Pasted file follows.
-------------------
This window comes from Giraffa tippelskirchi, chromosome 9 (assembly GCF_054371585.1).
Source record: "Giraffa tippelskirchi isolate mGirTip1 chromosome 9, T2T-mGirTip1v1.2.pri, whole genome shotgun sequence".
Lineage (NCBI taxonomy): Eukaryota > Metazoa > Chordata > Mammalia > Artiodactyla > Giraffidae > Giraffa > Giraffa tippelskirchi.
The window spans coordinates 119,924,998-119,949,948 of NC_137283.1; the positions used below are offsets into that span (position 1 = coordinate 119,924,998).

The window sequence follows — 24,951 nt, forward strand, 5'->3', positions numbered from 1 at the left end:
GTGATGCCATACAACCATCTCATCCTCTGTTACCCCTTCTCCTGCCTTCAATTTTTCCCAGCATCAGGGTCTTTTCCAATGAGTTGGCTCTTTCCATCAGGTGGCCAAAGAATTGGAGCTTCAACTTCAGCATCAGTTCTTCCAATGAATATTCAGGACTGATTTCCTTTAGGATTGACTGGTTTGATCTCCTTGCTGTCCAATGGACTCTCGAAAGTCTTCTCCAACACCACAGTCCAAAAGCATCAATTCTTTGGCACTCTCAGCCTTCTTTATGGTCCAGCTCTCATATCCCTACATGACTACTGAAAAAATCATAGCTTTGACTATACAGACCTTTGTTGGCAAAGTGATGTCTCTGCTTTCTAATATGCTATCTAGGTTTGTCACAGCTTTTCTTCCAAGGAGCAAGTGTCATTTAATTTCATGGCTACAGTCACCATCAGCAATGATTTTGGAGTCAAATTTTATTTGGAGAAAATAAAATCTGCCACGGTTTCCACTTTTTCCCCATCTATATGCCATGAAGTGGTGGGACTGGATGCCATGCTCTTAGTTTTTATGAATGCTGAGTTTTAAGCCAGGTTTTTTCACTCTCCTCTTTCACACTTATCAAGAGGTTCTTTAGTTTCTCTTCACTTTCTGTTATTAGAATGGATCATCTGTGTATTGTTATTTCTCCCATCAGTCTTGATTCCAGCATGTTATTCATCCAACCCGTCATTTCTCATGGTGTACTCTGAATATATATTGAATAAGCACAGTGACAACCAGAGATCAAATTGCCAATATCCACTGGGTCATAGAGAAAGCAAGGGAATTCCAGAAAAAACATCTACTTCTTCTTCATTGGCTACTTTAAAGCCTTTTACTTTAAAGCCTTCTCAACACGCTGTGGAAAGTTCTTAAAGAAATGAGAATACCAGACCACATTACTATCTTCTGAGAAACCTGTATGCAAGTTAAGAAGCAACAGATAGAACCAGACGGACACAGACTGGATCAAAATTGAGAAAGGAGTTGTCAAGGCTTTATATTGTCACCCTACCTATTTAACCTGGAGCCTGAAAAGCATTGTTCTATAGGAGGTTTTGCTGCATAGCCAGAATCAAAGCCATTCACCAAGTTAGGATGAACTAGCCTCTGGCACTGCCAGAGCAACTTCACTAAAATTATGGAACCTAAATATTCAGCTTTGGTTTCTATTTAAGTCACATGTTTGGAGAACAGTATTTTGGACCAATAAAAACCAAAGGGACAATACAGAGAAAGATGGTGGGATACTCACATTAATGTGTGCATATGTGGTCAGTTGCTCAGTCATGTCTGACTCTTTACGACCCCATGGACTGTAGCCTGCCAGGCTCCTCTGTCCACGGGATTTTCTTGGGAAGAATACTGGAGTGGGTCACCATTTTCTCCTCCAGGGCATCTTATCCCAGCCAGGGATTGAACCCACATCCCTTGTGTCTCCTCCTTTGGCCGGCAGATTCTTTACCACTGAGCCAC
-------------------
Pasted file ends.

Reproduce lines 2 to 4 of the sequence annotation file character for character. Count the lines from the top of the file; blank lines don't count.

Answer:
Source record: "Giraffa tippelskirchi isolate mGirTip1 chromosome 9, T2T-mGirTip1v1.2.pri, whole genome shotgun sequence".
Lineage (NCBI taxonomy): Eukaryota > Metazoa > Chordata > Mammalia > Artiodactyla > Giraffidae > Giraffa > Giraffa tippelskirchi.
The window spans coordinates 119,924,998-119,949,948 of NC_137283.1; the positions used below are offsets into that span (position 1 = coordinate 119,924,998).